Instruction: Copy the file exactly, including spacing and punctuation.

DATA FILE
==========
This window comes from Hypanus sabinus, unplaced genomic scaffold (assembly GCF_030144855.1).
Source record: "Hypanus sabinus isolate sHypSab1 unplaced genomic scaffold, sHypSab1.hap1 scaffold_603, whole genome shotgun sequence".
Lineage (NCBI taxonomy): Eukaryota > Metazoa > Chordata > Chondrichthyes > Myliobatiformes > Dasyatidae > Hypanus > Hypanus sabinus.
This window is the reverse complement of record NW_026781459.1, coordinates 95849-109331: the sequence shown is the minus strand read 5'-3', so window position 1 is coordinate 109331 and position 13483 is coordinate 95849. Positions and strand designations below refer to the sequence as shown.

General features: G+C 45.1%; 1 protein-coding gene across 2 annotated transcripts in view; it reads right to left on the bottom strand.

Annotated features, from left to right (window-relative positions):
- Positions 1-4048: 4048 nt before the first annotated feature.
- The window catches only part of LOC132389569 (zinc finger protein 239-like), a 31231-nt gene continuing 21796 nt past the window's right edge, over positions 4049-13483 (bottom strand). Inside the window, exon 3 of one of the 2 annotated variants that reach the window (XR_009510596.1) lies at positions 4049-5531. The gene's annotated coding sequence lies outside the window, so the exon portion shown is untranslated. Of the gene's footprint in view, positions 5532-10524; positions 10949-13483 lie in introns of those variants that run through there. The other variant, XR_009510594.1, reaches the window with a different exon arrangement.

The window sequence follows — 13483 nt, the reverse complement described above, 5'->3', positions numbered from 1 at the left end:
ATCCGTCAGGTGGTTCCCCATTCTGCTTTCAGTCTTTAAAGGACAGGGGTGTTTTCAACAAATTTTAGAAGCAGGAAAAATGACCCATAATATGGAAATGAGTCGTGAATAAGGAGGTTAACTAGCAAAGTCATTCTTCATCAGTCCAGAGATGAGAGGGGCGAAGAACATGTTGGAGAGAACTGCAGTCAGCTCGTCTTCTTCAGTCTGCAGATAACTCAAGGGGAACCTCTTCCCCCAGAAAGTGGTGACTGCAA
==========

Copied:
This window comes from Hypanus sabinus, unplaced genomic scaffold (assembly GCF_030144855.1).
Source record: "Hypanus sabinus isolate sHypSab1 unplaced genomic scaffold, sHypSab1.hap1 scaffold_603, whole genome shotgun sequence".
Lineage (NCBI taxonomy): Eukaryota > Metazoa > Chordata > Chondrichthyes > Myliobatiformes > Dasyatidae > Hypanus > Hypanus sabinus.
This window is the reverse complement of record NW_026781459.1, coordinates 95849-109331: the sequence shown is the minus strand read 5'-3', so window position 1 is coordinate 109331 and position 13483 is coordinate 95849. Positions and strand designations below refer to the sequence as shown.

General features: G+C 45.1%; 1 protein-coding gene across 2 annotated transcripts in view; it reads right to left on the bottom strand.

Annotated features, from left to right (window-relative positions):
- Positions 1-4048: 4048 nt before the first annotated feature.
- The window catches only part of LOC132389569 (zinc finger protein 239-like), a 31231-nt gene continuing 21796 nt past the window's right edge, over positions 4049-13483 (bottom strand). Inside the window, exon 3 of one of the 2 annotated variants that reach the window (XR_009510596.1) lies at positions 4049-5531. The gene's annotated coding sequence lies outside the window, so the exon portion shown is untranslated. Of the gene's footprint in view, positions 5532-10524; positions 10949-13483 lie in introns of those variants that run through there. The other variant, XR_009510594.1, reaches the window with a different exon arrangement.

The window sequence follows — 13483 nt, the reverse complement described above, 5'->3', positions numbered from 1 at the left end:
ATCCGTCAGGTGGTTCCCCATTCTGCTTTCAGTCTTTAAAGGACAGGGGTGTTTTCAACAAATTTTAGAAGCAGGAAAAATGACCCATAATATGGAAATGAGTCGTGAATAAGGAGGTTAACTAGCAAAGTCATTCTTCATCAGTCCAGAGATGAGAGGGGCGAAGAACATGTTGGAGAGAACTGCAGTCAGCTCGTCTTCTTCAGTCTGCAGATAACTCAAGGGGAACCTCTTCCCCCAGAAAGTGGTGACTGCAA